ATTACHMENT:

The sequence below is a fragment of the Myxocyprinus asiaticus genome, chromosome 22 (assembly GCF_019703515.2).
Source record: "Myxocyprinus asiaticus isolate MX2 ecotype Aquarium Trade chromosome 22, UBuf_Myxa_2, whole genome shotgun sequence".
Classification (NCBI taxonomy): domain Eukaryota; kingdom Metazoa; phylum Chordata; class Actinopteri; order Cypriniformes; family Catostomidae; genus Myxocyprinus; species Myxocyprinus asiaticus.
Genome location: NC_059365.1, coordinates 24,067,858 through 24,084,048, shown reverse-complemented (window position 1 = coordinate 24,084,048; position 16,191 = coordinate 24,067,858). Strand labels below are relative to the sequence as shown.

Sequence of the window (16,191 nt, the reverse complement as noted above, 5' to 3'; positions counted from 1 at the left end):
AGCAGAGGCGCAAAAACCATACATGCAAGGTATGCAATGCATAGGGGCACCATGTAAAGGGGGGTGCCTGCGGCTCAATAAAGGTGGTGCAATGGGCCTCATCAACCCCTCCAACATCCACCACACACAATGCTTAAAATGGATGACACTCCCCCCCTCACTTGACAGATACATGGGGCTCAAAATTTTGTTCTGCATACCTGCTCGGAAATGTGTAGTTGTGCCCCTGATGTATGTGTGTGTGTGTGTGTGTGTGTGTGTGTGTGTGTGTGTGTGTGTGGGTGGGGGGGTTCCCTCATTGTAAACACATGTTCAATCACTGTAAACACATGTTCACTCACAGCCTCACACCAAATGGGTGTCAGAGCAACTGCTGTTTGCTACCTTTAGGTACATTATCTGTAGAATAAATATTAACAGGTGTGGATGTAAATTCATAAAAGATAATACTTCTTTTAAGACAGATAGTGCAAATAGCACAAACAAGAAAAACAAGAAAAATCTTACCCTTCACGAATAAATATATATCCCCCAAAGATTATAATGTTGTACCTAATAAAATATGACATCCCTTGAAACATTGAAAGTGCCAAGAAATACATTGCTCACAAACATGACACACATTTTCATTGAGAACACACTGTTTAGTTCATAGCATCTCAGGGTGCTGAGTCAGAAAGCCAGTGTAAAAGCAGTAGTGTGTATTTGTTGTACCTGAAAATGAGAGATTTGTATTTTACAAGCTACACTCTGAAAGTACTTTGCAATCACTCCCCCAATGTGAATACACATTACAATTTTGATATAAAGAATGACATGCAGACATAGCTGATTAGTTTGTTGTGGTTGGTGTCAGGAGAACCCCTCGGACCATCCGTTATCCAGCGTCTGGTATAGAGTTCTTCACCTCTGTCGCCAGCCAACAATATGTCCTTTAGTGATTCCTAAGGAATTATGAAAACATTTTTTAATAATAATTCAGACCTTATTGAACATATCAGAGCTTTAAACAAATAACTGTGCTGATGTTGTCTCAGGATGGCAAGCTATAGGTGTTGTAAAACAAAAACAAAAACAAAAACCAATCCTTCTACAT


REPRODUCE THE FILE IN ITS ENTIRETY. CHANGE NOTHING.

The sequence below is a fragment of the Myxocyprinus asiaticus genome, chromosome 22 (assembly GCF_019703515.2).
Source record: "Myxocyprinus asiaticus isolate MX2 ecotype Aquarium Trade chromosome 22, UBuf_Myxa_2, whole genome shotgun sequence".
Classification (NCBI taxonomy): domain Eukaryota; kingdom Metazoa; phylum Chordata; class Actinopteri; order Cypriniformes; family Catostomidae; genus Myxocyprinus; species Myxocyprinus asiaticus.
Genome location: NC_059365.1, coordinates 24,067,858 through 24,084,048, shown reverse-complemented (window position 1 = coordinate 24,084,048; position 16,191 = coordinate 24,067,858). Strand labels below are relative to the sequence as shown.

Sequence of the window (16,191 nt, the reverse complement as noted above, 5' to 3'; positions counted from 1 at the left end):
AGCAGAGGCGCAAAAACCATACATGCAAGGTATGCAATGCATAGGGGCACCATGTAAAGGGGGGTGCCTGCGGCTCAATAAAGGTGGTGCAATGGGCCTCATCAACCCCTCCAACATCCACCACACACAATGCTTAAAATGGATGACACTCCCCCCCTCACTTGACAGATACATGGGGCTCAAAATTTTGTTCTGCATACCTGCTCGGAAATGTGTAGTTGTGCCCCTGATGTATGTGTGTGTGTGTGTGTGTGTGTGTGTGTGTGTGTGTGTGTGTGTGGGTGGGGGGGTTCCCTCATTGTAAACACATGTTCAATCACTGTAAACACATGTTCACTCACAGCCTCACACCAAATGGGTGTCAGAGCAACTGCTGTTTGCTACCTTTAGGTACATTATCTGTAGAATAAATATTAACAGGTGTGGATGTAAATTCATAAAAGATAATACTTCTTTTAAGACAGATAGTGCAAATAGCACAAACAAGAAAAACAAGAAAAATCTTACCCTTCACGAATAAATATATATCCCCCAAAGATTATAATGTTGTACCTAATAAAATATGACATCCCTTGAAACATTGAAAGTGCCAAGAAATACATTGCTCACAAACATGACACACATTTTCATTGAGAACACACTGTTTAGTTCATAGCATCTCAGGGTGCTGAGTCAGAAAGCCAGTGTAAAAGCAGTAGTGTGTATTTGTTGTACCTGAAAATGAGAGATTTGTATTTTACAAGCTACACTCTGAAAGTACTTTGCAATCACTCCCCCAATGTGAATACACATTACAATTTTGATATAAAGAATGACATGCAGACATAGCTGATTAGTTTGTTGTGGTTGGTGTCAGGAGAACCCCTCGGACCATCCGTTATCCAGCGTCTGGTATAGAGTTCTTCACCTCTGTCGCCAGCCAACAATATGTCCTTTAGTGATTCCTAAGGAATTATGAAAACATTTTTTAATAATAATTCAGACCTTATTGAACATATCAGAGCTTTAAACAAATAACTGTGCTGATGTTGTCTCAGGATGGCAAGCTATAGGTGTTGTAAAACAAAAACAAAAACAAAAACCAATCCTTCTACAT